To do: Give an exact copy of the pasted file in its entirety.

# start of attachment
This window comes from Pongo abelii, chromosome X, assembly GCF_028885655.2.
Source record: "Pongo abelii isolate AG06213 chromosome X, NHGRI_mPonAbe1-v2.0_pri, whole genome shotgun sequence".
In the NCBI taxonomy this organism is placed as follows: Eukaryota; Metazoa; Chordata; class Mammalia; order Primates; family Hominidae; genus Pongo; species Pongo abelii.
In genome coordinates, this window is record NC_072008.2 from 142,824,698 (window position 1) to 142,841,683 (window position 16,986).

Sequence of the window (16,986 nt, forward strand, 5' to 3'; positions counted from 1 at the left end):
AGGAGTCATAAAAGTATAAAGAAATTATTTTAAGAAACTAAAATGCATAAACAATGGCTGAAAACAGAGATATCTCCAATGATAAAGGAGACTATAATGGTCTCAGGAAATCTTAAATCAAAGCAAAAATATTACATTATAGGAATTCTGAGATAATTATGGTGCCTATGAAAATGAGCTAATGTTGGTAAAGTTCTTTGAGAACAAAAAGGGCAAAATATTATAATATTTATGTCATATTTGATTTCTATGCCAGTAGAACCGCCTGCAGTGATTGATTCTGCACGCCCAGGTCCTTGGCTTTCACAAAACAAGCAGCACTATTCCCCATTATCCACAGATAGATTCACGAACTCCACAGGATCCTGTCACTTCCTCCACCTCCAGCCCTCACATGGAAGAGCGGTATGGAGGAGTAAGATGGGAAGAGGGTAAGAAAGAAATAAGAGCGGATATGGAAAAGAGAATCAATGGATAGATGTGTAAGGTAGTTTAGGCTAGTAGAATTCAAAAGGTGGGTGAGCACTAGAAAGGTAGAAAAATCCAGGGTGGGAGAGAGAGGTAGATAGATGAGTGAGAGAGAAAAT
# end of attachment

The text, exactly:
This window comes from Pongo abelii, chromosome X, assembly GCF_028885655.2.
Source record: "Pongo abelii isolate AG06213 chromosome X, NHGRI_mPonAbe1-v2.0_pri, whole genome shotgun sequence".
In the NCBI taxonomy this organism is placed as follows: Eukaryota; Metazoa; Chordata; class Mammalia; order Primates; family Hominidae; genus Pongo; species Pongo abelii.
In genome coordinates, this window is record NC_072008.2 from 142,824,698 (window position 1) to 142,841,683 (window position 16,986).

Sequence of the window (16,986 nt, forward strand, 5' to 3'; positions counted from 1 at the left end):
AGGAGTCATAAAAGTATAAAGAAATTATTTTAAGAAACTAAAATGCATAAACAATGGCTGAAAACAGAGATATCTCCAATGATAAAGGAGACTATAATGGTCTCAGGAAATCTTAAATCAAAGCAAAAATATTACATTATAGGAATTCTGAGATAATTATGGTGCCTATGAAAATGAGCTAATGTTGGTAAAGTTCTTTGAGAACAAAAAGGGCAAAATATTATAATATTTATGTCATATTTGATTTCTATGCCAGTAGAACCGCCTGCAGTGATTGATTCTGCACGCCCAGGTCCTTGGCTTTCACAAAACAAGCAGCACTATTCCCCATTATCCACAGATAGATTCACGAACTCCACAGGATCCTGTCACTTCCTCCACCTCCAGCCCTCACATGGAAGAGCGGTATGGAGGAGTAAGATGGGAAGAGGGTAAGAAAGAAATAAGAGCGGATATGGAAAAGAGAATCAATGGATAGATGTGTAAGGTAGTTTAGGCTAGTAGAATTCAAAAGGTGGGTGAGCACTAGAAAGGTAGAAAAATCCAGGGTGGGAGAGAGAGGTAGATAGATGAGTGAGAGAGAAAAT